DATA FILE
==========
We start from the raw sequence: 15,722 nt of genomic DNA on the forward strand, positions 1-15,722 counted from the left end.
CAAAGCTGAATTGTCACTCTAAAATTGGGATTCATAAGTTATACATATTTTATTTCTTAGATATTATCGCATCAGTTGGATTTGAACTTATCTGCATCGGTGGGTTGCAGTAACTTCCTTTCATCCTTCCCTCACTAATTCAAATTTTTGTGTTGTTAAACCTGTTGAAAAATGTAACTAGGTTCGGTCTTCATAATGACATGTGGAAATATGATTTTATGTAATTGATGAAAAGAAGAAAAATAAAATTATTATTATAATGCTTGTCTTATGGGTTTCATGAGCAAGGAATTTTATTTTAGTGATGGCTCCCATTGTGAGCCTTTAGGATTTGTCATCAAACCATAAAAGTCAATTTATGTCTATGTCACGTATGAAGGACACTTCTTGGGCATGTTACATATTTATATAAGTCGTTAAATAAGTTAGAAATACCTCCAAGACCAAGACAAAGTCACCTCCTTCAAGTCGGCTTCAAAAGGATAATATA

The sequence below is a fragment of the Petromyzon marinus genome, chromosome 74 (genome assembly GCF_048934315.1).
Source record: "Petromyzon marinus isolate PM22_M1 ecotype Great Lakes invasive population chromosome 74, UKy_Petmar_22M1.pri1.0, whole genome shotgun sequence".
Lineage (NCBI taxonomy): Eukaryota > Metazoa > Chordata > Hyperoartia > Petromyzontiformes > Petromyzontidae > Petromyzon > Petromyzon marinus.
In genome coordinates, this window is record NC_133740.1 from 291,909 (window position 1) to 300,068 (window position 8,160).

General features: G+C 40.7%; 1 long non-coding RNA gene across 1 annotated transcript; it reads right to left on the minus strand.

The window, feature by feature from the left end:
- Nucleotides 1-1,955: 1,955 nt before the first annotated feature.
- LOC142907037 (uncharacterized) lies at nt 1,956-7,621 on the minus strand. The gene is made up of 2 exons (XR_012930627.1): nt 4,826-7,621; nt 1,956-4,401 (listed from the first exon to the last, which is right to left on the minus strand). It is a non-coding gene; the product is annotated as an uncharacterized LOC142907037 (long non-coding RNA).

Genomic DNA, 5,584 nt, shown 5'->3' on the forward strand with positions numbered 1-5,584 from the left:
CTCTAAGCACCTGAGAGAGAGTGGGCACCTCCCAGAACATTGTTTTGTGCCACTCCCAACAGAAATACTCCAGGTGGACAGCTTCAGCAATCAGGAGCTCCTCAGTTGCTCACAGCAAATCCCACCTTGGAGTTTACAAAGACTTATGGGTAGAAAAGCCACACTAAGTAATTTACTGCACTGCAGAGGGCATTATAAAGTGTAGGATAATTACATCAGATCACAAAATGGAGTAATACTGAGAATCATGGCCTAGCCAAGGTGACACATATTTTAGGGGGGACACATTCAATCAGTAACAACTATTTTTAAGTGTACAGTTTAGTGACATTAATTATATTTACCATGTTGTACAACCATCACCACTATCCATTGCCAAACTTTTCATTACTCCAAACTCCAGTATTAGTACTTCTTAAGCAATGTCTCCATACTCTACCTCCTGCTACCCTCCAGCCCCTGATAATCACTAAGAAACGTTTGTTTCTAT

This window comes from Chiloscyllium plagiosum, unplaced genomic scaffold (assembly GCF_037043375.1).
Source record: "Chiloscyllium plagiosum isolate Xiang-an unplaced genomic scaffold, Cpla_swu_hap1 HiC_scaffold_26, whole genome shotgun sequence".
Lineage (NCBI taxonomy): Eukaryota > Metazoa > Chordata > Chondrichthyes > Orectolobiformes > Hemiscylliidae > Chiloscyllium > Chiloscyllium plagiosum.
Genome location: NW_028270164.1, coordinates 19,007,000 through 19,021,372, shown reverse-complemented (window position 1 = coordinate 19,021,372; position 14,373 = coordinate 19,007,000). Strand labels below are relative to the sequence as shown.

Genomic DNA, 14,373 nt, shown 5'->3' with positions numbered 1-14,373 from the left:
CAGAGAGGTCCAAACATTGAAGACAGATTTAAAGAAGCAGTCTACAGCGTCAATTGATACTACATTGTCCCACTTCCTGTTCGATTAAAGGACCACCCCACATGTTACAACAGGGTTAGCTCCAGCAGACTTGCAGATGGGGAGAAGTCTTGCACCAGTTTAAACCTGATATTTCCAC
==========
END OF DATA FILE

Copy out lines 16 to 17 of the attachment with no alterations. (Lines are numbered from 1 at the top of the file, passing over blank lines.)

Genome location: NW_028270164.1, coordinates 19,007,000 through 19,021,372, shown reverse-complemented (window position 1 = coordinate 19,021,372; position 14,373 = coordinate 19,007,000). Strand labels below are relative to the sequence as shown.

Genomic DNA, 14,373 nt, shown 5'->3' with positions numbered 1-14,373 from the left: